rash, but it didn’t make her job at the Flower Power Greenhouse any
more glamorous, and it didn’t make her…mom’s… ancient farmhouse
look like Cinderella’s palace. It did make the handful of miles to
her house pass pleasantly, and the Harley dressed up the front
yard.

Not that the five secluded acres needed it;
between her influence and
mom’s
, the land stayed in constant
bloom. Pixies had a way with plants.

She tended to get confused when she thought
of “Gran” and “Mom”, but she was working ruthlessly to drill the
truth home. The pixie that raised her had told her that she was her
grandmother and that her mother and father had died when she was a
child. She did it to confuse any emissaries of her old lover, the
Summer King. If anyone asked, she wanted them to think that Billy
was a mixed-blood grandchild, not a full-blooded daughter, heir to
the throne.

Billy had found out the truth the summer
after high school. Gran had dragged her to Underhill for a little
education. When she tried to leave at the end of summer, Gran and
the “suitor” she’d selected had tried to force Billy to stay. She
wanted Billy impregnated before the Summer King could
interfere.

For the fae, offspring were rare treasures.
As with any treasure, the one who had the most won. Billy had been
the means to producing more treasure. Like any red-blooded modern
girl, she’d objected…with bloody results.

Billy parked in front of the house and
considered the black BMW lurking there. It was fall in Spokane,
early enough that the weather was pleasant. Maura didn’t need the
car heater, so that wasn’t why she sat there on her expensive
leather throne. Since Billy had taken over the house, the property
had become her turf. Maura might be her sister, but she was weaker.
She wouldn’t exit her car until Billy invited her.

Billy let her squirm. Maura had never liked
her, and she showed it in many little ways. Though Billy was
first-born, her mother had drugged her into an enchanted sleep
until Maura could mature and provide an effective decoy for her
baby “niece”. The product of a union with a human, Maura was only a
half-blood; second best in her mother’s eyes.

She’d taken it out on Billy every chance she
got.

Billy waited until Maura’s fingers began to
drum on the steering wheel. “Come out, then. Wait on the porch;
I’ll fetch some tea.” It was even more important to cling to
protocol when another fae was your enemy. Billy offered it now
because she was thirsty. Besides, someday she might need to poison
her.

“How is school going for you? You have
several classes with Carrie, don’t you?”

It was a dig. Time had flown while Billy was
Underhill. When she’d emerged, it had been three years later. Her
mother’s house had been musty with disuse and Maura’s bratty little
girl had aged three years, putting her in the same freshman classes
as Billy. Made in the same mold as her mother, Carrie lived to
aggravate Billy. They got along best when they ignored each
other.

Billy sipped her tea as she waited for Maura
to state her business.

Maura sighed. She sounded frazzled, tired.
“Carrie had a…difficulty last night.”

Billy snorted softly. “Yeah? What’d she do?
Get in a chick fight over her deadhead football player?” She
smirked. Even though she knew Carrie would win such a fight, she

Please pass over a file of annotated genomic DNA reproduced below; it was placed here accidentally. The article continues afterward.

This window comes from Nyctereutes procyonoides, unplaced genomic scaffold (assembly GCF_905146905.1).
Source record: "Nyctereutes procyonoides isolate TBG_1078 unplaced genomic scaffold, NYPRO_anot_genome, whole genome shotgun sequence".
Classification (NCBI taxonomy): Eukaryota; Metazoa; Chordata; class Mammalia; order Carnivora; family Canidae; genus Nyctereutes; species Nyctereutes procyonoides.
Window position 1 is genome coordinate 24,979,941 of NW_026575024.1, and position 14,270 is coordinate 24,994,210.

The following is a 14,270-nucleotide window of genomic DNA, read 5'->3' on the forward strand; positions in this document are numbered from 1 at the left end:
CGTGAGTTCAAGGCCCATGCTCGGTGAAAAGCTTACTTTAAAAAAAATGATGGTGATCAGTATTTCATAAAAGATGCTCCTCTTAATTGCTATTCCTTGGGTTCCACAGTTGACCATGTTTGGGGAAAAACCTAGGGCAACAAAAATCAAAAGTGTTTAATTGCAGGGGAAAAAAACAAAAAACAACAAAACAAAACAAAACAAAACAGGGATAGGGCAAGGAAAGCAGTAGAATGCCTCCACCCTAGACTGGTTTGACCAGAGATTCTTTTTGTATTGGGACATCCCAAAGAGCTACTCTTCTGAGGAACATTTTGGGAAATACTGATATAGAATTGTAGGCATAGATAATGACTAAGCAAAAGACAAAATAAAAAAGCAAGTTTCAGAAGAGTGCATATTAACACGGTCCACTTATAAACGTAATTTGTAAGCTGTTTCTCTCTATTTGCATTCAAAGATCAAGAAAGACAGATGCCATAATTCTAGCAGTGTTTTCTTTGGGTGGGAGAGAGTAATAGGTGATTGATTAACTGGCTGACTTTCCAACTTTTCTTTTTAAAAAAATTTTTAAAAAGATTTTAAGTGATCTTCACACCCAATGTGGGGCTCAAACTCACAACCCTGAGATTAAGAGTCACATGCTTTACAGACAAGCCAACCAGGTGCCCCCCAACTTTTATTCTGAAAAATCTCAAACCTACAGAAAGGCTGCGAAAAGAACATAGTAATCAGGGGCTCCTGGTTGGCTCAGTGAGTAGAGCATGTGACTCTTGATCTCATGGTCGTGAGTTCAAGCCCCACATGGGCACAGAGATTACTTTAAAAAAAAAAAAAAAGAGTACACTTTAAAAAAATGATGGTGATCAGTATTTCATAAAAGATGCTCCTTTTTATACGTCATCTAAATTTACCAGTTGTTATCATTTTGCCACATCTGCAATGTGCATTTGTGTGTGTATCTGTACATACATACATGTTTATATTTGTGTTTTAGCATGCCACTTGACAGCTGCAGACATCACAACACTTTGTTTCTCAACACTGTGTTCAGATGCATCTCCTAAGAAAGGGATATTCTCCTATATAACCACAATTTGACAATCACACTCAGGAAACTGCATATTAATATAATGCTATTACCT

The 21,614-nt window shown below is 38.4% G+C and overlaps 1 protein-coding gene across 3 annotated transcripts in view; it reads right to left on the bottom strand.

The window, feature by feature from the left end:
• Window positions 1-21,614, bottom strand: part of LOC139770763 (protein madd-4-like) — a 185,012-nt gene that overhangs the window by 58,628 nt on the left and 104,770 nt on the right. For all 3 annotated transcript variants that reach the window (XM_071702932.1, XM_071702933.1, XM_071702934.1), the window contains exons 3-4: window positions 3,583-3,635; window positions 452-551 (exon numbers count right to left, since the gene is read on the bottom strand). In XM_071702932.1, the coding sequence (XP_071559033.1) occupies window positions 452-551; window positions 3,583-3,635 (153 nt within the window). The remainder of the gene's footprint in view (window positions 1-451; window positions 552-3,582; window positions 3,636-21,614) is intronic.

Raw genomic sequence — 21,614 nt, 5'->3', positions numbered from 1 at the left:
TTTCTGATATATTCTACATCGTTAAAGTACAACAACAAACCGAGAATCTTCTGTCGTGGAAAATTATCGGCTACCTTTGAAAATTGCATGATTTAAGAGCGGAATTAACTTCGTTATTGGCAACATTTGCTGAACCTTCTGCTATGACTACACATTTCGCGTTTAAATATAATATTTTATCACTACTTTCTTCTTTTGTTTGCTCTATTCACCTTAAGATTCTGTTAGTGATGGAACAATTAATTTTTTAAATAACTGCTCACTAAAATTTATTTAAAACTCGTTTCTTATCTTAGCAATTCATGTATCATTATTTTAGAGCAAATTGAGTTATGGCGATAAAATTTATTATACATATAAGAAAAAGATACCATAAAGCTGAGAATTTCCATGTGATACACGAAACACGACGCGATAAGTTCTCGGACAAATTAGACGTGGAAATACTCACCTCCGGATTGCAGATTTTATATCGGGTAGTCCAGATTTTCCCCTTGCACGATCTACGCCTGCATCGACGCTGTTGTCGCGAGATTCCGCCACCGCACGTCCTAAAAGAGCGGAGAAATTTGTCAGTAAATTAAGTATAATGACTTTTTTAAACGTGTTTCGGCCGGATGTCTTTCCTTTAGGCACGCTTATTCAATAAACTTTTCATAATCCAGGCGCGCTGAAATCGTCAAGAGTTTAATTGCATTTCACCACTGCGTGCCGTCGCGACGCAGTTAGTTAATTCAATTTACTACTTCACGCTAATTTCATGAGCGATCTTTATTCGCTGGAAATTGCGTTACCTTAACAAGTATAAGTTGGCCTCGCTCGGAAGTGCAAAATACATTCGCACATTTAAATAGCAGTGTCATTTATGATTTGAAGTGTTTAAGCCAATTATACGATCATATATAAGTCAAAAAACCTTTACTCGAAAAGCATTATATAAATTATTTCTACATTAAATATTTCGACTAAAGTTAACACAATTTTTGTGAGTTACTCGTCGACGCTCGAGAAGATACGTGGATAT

was amused to think of Carrie having to break a nail to defend
herself. Or glory—maybe she’d be sporting a fat lip at school
tomorrow. Though with her face, she’d probably end up looking like
Angelina Jolie. Ugh.

“She ran afoul of a troll. It ate her
boyfriend.”

Whoa! Billy lowered her drink. If Carrie were
dead, Maura wouldn’t be so calm, so she moved on to the next
question. Cautiously, she asked, “Did anyone notice?” It wasn’t as
crazy a question as it sounded. Most humans had a way of blocking
out the supernatural.

“Of course not. Once Carrie collected
herself, she acted as if nothing had happened. As humans do, their
friends came up with their own ideas about the boy’s disappearance.
No scandal will attach itself there. It’s the troll I worry
about.”

Billy considered that. “Trolls stink, right?
How did Carrie miss that?”

Maura’s mouth tightened. “Carrie ignores what
her senses tell her. She’s made such a habit of it that she
probably deluded herself into thinking the smell was just river
stench. Her boyfriend may also have been distracting her. It didn’t
sound as if she would mourn for him.” The rage was unmistakable.
Whatever the boy had done, he’d stirred Maura’s wrath. No one
messed with her child.

He was probably lucky the troll got him.
Pixies were big on revenge.

Billy didn’t worry about what might have
happened. Even as a quarter-blood, Carrie was capable of throwing
some major pixie juju at anyone who ticked her off. She considered
the problem of the troll. “Okay, the troll killed her boyfriend.
They were trespassing. Neither of them paid a toll…” She frowned. A
troll would not take that lightly.

Maura nodded. “I tried to track him down and
offer a forfeit, but he was no longer under the bridge. He may well
decide to hunt for her.” She worried her thumbnail, a nervous habit
she’d mostly broken with expensive manicures.

“I’ve given her some of my good gold to wear.
He may eventually accept it, but he may decide to cause mischief
first. Trolls don’t often leave their haunts, but once they do,
they sometimes linger a while. The hunting is so easy…”

Billy drew a deep breath. If the troll was
the big, bad cat of the fae world, then that made everyone else the
mice. “Maybe it would be easier for Carrie to skip town.”

Maura gave her a hard look. “This is not a
joking matter,” she said sharply. “This is
our
territory. It
belongs to our family. We can’t afford to concede it to a
troll.”